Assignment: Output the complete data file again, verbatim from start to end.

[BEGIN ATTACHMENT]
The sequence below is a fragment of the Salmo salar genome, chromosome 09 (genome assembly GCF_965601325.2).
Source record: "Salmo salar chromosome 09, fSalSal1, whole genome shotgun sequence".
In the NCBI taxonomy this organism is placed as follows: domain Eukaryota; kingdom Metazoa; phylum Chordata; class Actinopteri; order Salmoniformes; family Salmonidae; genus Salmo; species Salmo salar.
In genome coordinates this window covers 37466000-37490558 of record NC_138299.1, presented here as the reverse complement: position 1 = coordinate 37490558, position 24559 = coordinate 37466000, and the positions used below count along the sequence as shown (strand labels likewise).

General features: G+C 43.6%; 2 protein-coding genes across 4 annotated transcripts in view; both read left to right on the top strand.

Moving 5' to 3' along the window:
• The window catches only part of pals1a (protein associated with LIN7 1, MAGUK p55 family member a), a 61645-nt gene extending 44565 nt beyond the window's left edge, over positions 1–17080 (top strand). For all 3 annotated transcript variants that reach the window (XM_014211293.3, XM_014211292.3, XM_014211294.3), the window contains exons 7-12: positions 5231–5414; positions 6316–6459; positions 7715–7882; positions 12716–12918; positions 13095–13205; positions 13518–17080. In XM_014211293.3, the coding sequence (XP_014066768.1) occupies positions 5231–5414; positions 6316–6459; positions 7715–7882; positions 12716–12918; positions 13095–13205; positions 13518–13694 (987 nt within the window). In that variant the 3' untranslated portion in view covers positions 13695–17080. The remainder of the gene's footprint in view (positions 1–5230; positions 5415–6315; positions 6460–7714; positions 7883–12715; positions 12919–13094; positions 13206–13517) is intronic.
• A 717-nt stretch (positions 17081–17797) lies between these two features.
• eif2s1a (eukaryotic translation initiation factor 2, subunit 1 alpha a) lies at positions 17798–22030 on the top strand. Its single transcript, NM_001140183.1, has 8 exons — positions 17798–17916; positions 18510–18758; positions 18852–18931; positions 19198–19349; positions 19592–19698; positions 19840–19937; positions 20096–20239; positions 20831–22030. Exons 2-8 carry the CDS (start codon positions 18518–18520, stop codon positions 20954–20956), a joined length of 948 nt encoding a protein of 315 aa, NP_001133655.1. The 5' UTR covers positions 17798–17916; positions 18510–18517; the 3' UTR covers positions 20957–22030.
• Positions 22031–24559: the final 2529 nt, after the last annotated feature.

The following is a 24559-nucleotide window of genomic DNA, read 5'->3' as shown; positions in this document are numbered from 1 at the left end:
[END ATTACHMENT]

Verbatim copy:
The sequence below is a fragment of the Salmo salar genome, chromosome 09 (genome assembly GCF_965601325.2).
Source record: "Salmo salar chromosome 09, fSalSal1, whole genome shotgun sequence".
In the NCBI taxonomy this organism is placed as follows: domain Eukaryota; kingdom Metazoa; phylum Chordata; class Actinopteri; order Salmoniformes; family Salmonidae; genus Salmo; species Salmo salar.
In genome coordinates this window covers 37466000-37490558 of record NC_138299.1, presented here as the reverse complement: position 1 = coordinate 37490558, position 24559 = coordinate 37466000, and the positions used below count along the sequence as shown (strand labels likewise).

General features: G+C 43.6%; 2 protein-coding genes across 4 annotated transcripts in view; both read left to right on the top strand.

Moving 5' to 3' along the window:
• The window catches only part of pals1a (protein associated with LIN7 1, MAGUK p55 family member a), a 61645-nt gene extending 44565 nt beyond the window's left edge, over positions 1–17080 (top strand). For all 3 annotated transcript variants that reach the window (XM_014211293.3, XM_014211292.3, XM_014211294.3), the window contains exons 7-12: positions 5231–5414; positions 6316–6459; positions 7715–7882; positions 12716–12918; positions 13095–13205; positions 13518–17080. In XM_014211293.3, the coding sequence (XP_014066768.1) occupies positions 5231–5414; positions 6316–6459; positions 7715–7882; positions 12716–12918; positions 13095–13205; positions 13518–13694 (987 nt within the window). In that variant the 3' untranslated portion in view covers positions 13695–17080. The remainder of the gene's footprint in view (positions 1–5230; positions 5415–6315; positions 6460–7714; positions 7883–12715; positions 12919–13094; positions 13206–13517) is intronic.
• A 717-nt stretch (positions 17081–17797) lies between these two features.
• eif2s1a (eukaryotic translation initiation factor 2, subunit 1 alpha a) lies at positions 17798–22030 on the top strand. Its single transcript, NM_001140183.1, has 8 exons — positions 17798–17916; positions 18510–18758; positions 18852–18931; positions 19198–19349; positions 19592–19698; positions 19840–19937; positions 20096–20239; positions 20831–22030. Exons 2-8 carry the CDS (start codon positions 18518–18520, stop codon positions 20954–20956), a joined length of 948 nt encoding a protein of 315 aa, NP_001133655.1. The 5' UTR covers positions 17798–17916; positions 18510–18517; the 3' UTR covers positions 20957–22030.
• Positions 22031–24559: the final 2529 nt, after the last annotated feature.

The following is a 24559-nucleotide window of genomic DNA, read 5'->3' as shown; positions in this document are numbered from 1 at the left end: